Altitude or distance from the ground is the primary variable that affects the ground sampling distance (GSD) of the images. The GSD in the overlapping areas between the missions should not differ by more than a factor of two. So for the same project, captured with the same camera, the highest flight height at which images are taken should not exceed two times the lowest flight height:
GSD1 ≤ 2 * GSD2
(Fr * Iw) / (Sw * H1 * 100) ≤ 2 * (Fr * Iw) / (Sw * H2 * 100)
H1 ≤ 2 * H2
- GSD = Ground Sampling Distance [cm/pixel].
- Sw = sensor width [mm].
- H = flight height [m].
- Fr = real focal length [mm].
- Iw = image width [pixel].
It is usually recommended to process images captured at the same flight height, as they have the same Ground Sampling Distance (GSD). It means that all images will have the same level of detail. This facilitates the matching of keypoints between images and therefore, helps the reconstruction.
For more information on how to capture the images for terrain with height variations: Image acquisition plan for terrain with height variations.
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Thank you for letting us know, we corrected the equation.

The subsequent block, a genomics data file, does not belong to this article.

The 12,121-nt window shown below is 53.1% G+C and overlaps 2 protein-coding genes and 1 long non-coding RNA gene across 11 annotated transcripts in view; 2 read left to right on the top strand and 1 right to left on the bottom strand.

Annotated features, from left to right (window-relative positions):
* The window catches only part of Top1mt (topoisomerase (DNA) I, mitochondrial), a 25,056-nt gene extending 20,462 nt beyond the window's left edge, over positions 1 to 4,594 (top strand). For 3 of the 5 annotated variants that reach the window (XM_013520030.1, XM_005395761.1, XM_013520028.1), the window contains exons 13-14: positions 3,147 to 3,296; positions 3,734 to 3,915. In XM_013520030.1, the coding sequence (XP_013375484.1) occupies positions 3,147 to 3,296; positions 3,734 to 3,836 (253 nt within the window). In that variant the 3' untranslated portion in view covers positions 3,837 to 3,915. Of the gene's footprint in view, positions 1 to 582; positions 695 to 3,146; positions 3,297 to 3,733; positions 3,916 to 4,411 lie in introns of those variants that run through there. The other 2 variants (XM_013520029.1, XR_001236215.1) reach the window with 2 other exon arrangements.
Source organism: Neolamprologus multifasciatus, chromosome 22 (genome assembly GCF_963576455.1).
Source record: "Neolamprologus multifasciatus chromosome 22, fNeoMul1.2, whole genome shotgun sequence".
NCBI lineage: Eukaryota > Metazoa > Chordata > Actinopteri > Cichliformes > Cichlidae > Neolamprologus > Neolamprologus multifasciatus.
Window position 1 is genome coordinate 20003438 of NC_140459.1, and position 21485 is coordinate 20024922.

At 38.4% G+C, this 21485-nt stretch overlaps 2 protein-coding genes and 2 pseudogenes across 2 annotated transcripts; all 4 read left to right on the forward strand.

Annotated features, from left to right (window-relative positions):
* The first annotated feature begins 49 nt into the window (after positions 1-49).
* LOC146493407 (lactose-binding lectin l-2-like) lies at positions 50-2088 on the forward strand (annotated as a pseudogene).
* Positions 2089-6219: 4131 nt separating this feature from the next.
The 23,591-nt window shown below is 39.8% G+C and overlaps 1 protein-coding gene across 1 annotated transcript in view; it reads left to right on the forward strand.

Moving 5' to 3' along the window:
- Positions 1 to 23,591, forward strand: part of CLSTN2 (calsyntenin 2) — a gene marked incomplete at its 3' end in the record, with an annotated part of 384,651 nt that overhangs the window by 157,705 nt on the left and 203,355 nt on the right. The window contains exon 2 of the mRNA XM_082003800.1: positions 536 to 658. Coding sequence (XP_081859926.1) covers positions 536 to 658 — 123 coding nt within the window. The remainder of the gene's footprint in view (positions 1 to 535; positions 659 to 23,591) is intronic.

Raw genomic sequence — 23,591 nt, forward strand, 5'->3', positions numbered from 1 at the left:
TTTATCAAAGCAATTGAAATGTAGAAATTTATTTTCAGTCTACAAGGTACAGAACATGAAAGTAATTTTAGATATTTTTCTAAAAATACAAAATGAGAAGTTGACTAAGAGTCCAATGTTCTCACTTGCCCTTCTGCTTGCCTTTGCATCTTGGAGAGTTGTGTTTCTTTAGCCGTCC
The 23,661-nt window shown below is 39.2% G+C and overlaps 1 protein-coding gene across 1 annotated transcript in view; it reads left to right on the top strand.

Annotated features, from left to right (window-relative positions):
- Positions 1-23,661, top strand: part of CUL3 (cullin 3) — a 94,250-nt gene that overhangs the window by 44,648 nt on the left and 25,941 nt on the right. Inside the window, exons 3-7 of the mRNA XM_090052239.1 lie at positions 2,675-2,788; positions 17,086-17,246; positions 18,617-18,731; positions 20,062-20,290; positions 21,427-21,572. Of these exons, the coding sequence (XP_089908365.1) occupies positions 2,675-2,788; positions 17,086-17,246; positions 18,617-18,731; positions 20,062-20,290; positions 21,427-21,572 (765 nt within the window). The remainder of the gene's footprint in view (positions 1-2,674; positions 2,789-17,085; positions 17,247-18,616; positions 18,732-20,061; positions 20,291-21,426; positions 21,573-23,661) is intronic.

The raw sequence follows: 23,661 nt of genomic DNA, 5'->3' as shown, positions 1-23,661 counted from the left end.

In relation to this observation. How does Pix4D generate keypoints from features from two overlap photos with a different GSD?
Considering air photo of a car, if in one image the car is in a single pixel of the photo, and another overlapping photo has the same car split into 4 pixels or more, will Pix4D match the corners of the car? (considering the car perfectly square).
Also, if the corners of the pixels do not match where are the key features generated? and following this question, where are the key points located in a pixel. at the center, edges, corners, all?
when it comes to images with different GDP our feature detection algorithm can cope with different scales. However, the difference in the scale should not be too big.